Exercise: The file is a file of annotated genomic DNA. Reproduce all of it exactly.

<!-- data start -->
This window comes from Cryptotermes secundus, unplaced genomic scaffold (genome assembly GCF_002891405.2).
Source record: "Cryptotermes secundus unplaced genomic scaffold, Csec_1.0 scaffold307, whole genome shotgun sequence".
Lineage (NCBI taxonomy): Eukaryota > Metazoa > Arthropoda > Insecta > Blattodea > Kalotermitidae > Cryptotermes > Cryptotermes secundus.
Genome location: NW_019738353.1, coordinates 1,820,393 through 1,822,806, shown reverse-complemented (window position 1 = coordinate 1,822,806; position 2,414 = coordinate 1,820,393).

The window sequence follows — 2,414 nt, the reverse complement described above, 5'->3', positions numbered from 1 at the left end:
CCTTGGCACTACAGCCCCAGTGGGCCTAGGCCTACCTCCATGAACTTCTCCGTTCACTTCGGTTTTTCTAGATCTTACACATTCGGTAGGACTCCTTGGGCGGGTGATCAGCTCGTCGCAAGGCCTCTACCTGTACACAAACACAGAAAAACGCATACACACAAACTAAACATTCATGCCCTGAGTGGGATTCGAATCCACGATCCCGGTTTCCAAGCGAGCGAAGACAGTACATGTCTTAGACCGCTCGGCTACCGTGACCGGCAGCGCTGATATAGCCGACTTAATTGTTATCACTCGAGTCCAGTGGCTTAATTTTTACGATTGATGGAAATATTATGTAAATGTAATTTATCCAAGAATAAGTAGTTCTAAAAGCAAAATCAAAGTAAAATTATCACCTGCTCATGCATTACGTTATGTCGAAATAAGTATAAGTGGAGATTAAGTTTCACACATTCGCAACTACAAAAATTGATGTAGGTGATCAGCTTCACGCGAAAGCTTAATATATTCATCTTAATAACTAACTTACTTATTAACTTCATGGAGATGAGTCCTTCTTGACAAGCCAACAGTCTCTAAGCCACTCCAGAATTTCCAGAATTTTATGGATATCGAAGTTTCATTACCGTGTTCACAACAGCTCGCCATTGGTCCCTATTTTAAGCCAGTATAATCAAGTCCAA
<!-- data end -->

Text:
This window comes from Cryptotermes secundus, unplaced genomic scaffold (genome assembly GCF_002891405.2).
Source record: "Cryptotermes secundus unplaced genomic scaffold, Csec_1.0 scaffold307, whole genome shotgun sequence".
Lineage (NCBI taxonomy): Eukaryota > Metazoa > Arthropoda > Insecta > Blattodea > Kalotermitidae > Cryptotermes > Cryptotermes secundus.
Genome location: NW_019738353.1, coordinates 1,820,393 through 1,822,806, shown reverse-complemented (window position 1 = coordinate 1,822,806; position 2,414 = coordinate 1,820,393).

The window sequence follows — 2,414 nt, the reverse complement described above, 5'->3', positions numbered from 1 at the left end:
CCTTGGCACTACAGCCCCAGTGGGCCTAGGCCTACCTCCATGAACTTCTCCGTTCACTTCGGTTTTTCTAGATCTTACACATTCGGTAGGACTCCTTGGGCGGGTGATCAGCTCGTCGCAAGGCCTCTACCTGTACACAAACACAGAAAAACGCATACACACAAACTAAACATTCATGCCCTGAGTGGGATTCGAATCCACGATCCCGGTTTCCAAGCGAGCGAAGACAGTACATGTCTTAGACCGCTCGGCTACCGTGACCGGCAGCGCTGATATAGCCGACTTAATTGTTATCACTCGAGTCCAGTGGCTTAATTTTTACGATTGATGGAAATATTATGTAAATGTAATTTATCCAAGAATAAGTAGTTCTAAAAGCAAAATCAAAGTAAAATTATCACCTGCTCATGCATTACGTTATGTCGAAATAAGTATAAGTGGAGATTAAGTTTCACACATTCGCAACTACAAAAATTGATGTAGGTGATCAGCTTCACGCGAAAGCTTAATATATTCATCTTAATAACTAACTTACTTATTAACTTCATGGAGATGAGTCCTTCTTGACAAGCCAACAGTCTCTAAGCCACTCCAGAATTTCCAGAATTTTATGGATATCGAAGTTTCATTACCGTGTTCACAACAGCTCGCCATTGGTCCCTATTTTAAGCCAGTATAATCAAGTCCAA